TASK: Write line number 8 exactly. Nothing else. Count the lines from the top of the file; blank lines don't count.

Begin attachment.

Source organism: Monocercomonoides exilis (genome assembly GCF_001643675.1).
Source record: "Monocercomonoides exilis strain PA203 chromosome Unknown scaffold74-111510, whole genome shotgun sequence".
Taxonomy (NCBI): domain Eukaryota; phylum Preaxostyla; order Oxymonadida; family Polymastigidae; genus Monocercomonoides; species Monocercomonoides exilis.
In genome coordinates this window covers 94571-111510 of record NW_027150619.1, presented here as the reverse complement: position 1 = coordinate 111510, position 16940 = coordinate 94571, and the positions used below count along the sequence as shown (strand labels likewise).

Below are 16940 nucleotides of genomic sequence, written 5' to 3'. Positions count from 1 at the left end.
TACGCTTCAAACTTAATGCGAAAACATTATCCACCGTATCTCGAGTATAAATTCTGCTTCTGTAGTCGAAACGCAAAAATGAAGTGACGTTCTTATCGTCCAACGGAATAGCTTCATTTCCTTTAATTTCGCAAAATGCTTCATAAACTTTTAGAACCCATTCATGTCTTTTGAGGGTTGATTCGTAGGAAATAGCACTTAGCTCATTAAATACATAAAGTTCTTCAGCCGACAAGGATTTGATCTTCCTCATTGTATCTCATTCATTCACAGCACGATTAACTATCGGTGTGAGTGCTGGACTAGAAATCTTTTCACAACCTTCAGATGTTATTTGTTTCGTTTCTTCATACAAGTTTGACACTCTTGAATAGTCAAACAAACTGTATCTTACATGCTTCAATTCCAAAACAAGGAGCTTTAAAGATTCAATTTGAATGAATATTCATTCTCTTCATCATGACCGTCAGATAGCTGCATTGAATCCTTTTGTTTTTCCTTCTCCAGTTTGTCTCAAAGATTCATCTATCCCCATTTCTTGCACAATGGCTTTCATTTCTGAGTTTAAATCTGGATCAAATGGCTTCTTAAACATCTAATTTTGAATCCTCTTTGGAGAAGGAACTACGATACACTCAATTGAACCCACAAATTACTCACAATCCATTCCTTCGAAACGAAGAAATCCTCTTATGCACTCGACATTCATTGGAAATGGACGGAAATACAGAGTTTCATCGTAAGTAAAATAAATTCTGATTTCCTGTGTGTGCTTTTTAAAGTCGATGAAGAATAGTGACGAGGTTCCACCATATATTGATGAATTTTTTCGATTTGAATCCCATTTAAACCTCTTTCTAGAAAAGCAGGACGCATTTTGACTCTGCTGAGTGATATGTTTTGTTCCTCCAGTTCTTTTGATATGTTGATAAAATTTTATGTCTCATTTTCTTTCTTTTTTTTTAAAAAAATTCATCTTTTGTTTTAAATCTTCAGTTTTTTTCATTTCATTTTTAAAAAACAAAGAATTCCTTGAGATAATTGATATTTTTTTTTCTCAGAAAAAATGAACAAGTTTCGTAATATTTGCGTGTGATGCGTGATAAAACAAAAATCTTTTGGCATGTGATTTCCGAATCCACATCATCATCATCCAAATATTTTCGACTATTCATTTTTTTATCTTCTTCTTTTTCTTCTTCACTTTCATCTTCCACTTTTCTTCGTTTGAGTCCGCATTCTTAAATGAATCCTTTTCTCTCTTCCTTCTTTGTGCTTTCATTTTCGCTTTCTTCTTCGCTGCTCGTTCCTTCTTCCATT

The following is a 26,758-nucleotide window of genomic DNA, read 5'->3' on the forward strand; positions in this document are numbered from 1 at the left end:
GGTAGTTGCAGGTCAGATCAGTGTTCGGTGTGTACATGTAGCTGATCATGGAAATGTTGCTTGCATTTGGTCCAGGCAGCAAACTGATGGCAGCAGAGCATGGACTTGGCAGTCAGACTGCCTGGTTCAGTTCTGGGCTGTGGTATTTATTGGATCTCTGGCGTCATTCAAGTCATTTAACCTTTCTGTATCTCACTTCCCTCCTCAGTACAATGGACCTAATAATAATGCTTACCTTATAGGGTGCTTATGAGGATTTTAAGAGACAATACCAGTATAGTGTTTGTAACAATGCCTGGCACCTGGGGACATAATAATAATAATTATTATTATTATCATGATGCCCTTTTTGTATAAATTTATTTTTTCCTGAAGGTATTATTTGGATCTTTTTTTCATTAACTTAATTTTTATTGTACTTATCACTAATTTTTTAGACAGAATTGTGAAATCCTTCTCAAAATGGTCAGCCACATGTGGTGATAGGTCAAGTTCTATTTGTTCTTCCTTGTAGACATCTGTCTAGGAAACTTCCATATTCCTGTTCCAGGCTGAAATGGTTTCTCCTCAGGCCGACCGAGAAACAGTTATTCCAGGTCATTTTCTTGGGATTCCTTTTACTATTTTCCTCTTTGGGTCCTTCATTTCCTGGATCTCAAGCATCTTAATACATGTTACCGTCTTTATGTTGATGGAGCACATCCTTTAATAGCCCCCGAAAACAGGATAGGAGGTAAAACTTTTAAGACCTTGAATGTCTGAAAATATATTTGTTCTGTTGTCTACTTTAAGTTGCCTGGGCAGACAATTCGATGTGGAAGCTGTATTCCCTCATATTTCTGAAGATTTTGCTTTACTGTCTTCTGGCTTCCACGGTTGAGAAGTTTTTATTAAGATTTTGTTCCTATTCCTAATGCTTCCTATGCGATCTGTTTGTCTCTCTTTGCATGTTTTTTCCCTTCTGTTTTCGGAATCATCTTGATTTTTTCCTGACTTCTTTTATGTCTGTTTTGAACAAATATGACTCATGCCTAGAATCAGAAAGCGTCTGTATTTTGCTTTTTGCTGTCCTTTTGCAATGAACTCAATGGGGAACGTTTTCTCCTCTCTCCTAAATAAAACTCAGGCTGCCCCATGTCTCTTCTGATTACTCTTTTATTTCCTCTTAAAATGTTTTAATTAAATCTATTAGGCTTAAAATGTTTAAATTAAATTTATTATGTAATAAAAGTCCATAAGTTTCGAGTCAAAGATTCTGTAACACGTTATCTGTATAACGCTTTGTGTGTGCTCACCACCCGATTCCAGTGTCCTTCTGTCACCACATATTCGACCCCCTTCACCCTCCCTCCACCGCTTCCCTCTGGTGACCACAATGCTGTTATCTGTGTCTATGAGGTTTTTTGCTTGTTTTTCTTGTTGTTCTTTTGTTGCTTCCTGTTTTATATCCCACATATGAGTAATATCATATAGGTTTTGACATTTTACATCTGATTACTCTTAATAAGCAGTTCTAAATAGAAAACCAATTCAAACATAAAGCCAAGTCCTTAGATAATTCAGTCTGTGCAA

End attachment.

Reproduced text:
GGTAGTTGCAGGTCAGATCAGTGTTCGGTGTGTACATGTAGCTGATCATGGAAATGTTGCTTGCATTTGGTCCAGGCAGCAAACTGATGGCAGCAGAGCATGGACTTGGCAGTCAGACTGCCTGGTTCAGTTCTGGGCTGTGGTATTTATTGGATCTCTGGCGTCATTCAAGTCATTTAACCTTTCTGTATCTCACTTCCCTCCTCAGTACAATGGACCTAATAATAATGCTTACCTTATAGGGTGCTTATGAGGATTTTAAGAGACAATACCAGTATAGTGTTTGTAACAATGCCTGGCACCTGGGGACATAATAATAATAATTATTATTATTATCATGATGCCCTTTTTGTATAAATTTATTTTTTCCTGAAGGTATTATTTGGATCTTTTTTTCATTAACTTAATTTTTATTGTACTTATCACTAATTTTTTAGACAGAATTGTGAAATCCTTCTCAAAATGGTCAGCCACATGTGGTGATAGGTCAAGTTCTATTTGTTCTTCCTTGTAGACATCTGTCTAGGAAACTTCCATATTCCTGTTCCAGGCTGAAATGGTTTCTCCTCAGGCCGACCGAGAAACAGTTATTCCAGGTCATTTTCTTGGGATTCCTTTTACTATTTTCCTCTTTGGGTCCTTCATTTCCTGGATCTCAAGCATCTTAATACATGTTACCGTCTTTATGTTGATGGAGCACATCCTTTAATAGCCCCCGAAAACAGGATAGGAGGTAAAACTTTTAAGACCTTGAATGTCTGAAAATATATTTGTTCTGTTGTCTACTTTAAGTTGCCTGGGCAGACAATTCGATGTGGAAGCTGTATTCCCTCATATTTCTGAAGATTTTGCTTTACTGTCTTCTGGCTTCCACGGTTGAGAAGTTTTTATTAAGATTTTGTTCCTATTCCTAATGCTTCCTATGCGATCTGTTTGTCTCTCTTTGCATGTTTTTTCCCTTCTGTTTTCGGAATCATCTTGATTTTTTCCTGACTTCTTTTATGTCTGTTTTGAACAAATATGACTCATGCCTAGAATCAGAAAGCGTCTGTATTTTGCTTTTTGCTGTCCTTTTGCAATGAACTCAATGGGGAACGTTTTCTCCTCTCTCCTAAATAAAACTCAGGCTGCCCCATGTCTCTTCTGATTACTCTTTTATTTCCTCTTAAAATGTTTTAATTAAATCTATTAGGCTTAAAATGTTTAAATTAAATTTATTATGTAATAAAAGTCCATAAGTTTCGAGTCAAAGATTCTGTAACACGTTATCTGTATAACGCTTTGTGTGTGCTCACCACCCGATTCCAGTGTCCTTCTGTCACCACATATTCGACCCCCTTCACCCTCCCTCCACCGCTTCCCTCTGGTGACCACAATGCTGTTATCTGTGTCTATGAGGTTTTTTGCTTGTTTTTCTTGTTGTTCTTTTGTTGCTTCCTGTTTTATATCCCACATATGAGTAATATCATATAGGTTTTGACATTTTACATCTGATTACTCTTAATAAGCAGTTCTAAATAGAAAACCAATTCAAACATAAAGCCAAGTCCTTAGATAATTCAGTCTGTGCAA